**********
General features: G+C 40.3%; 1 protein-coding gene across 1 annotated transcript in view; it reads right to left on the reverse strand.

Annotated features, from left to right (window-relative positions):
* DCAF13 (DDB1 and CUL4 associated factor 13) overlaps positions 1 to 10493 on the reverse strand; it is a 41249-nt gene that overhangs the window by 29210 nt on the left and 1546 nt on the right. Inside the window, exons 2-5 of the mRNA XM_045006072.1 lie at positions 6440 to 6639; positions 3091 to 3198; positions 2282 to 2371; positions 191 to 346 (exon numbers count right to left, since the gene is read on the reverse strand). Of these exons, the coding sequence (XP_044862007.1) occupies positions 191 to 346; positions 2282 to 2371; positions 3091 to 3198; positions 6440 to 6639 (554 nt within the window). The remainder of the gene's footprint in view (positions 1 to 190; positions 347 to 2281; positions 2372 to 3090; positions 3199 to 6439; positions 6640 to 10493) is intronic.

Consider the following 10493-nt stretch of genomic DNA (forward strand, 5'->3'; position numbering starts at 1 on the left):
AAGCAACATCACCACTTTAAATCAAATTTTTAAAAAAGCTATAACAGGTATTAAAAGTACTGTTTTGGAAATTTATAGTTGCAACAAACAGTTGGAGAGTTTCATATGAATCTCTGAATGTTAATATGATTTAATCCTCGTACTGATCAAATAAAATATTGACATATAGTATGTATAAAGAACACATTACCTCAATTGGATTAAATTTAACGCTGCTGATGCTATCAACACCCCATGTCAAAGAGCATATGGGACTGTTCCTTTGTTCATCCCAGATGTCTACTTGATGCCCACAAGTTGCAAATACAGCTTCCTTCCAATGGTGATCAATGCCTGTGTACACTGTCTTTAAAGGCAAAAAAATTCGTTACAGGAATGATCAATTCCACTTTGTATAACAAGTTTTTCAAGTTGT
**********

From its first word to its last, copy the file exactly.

General features: G+C 40.3%; 1 protein-coding gene across 1 annotated transcript in view; it reads right to left on the reverse strand.

Annotated features, from left to right (window-relative positions):
* DCAF13 (DDB1 and CUL4 associated factor 13) overlaps positions 1 to 10493 on the reverse strand; it is a 41249-nt gene that overhangs the window by 29210 nt on the left and 1546 nt on the right. Inside the window, exons 2-5 of the mRNA XM_045006072.1 lie at positions 6440 to 6639; positions 3091 to 3198; positions 2282 to 2371; positions 191 to 346 (exon numbers count right to left, since the gene is read on the reverse strand). Of these exons, the coding sequence (XP_044862007.1) occupies positions 191 to 346; positions 2282 to 2371; positions 3091 to 3198; positions 6440 to 6639 (554 nt within the window). The remainder of the gene's footprint in view (positions 1 to 190; positions 347 to 2281; positions 2372 to 3090; positions 3199 to 6439; positions 6640 to 10493) is intronic.

Consider the following 10493-nt stretch of genomic DNA (forward strand, 5'->3'; position numbering starts at 1 on the left):
AAGCAACATCACCACTTTAAATCAAATTTTTAAAAAAGCTATAACAGGTATTAAAAGTACTGTTTTGGAAATTTATAGTTGCAACAAACAGTTGGAGAGTTTCATATGAATCTCTGAATGTTAATATGATTTAATCCTCGTACTGATCAAATAAAATATTGACATATAGTATGTATAAAGAACACATTACCTCAATTGGATTAAATTTAACGCTGCTGATGCTATCAACACCCCATGTCAAAGAGCATATGGGACTGTTCCTTTGTTCATCCCAGATGTCTACTTGATGCCCACAAGTTGCAAATACAGCTTCCTTCCAATGGTGATCAATGCCTGTGTACACTGTCTTTAAAGGCAAAAAAATTCGTTACAGGAATGATCAATTCCACTTTGTATAACAAGTTTTTCAAGTTGT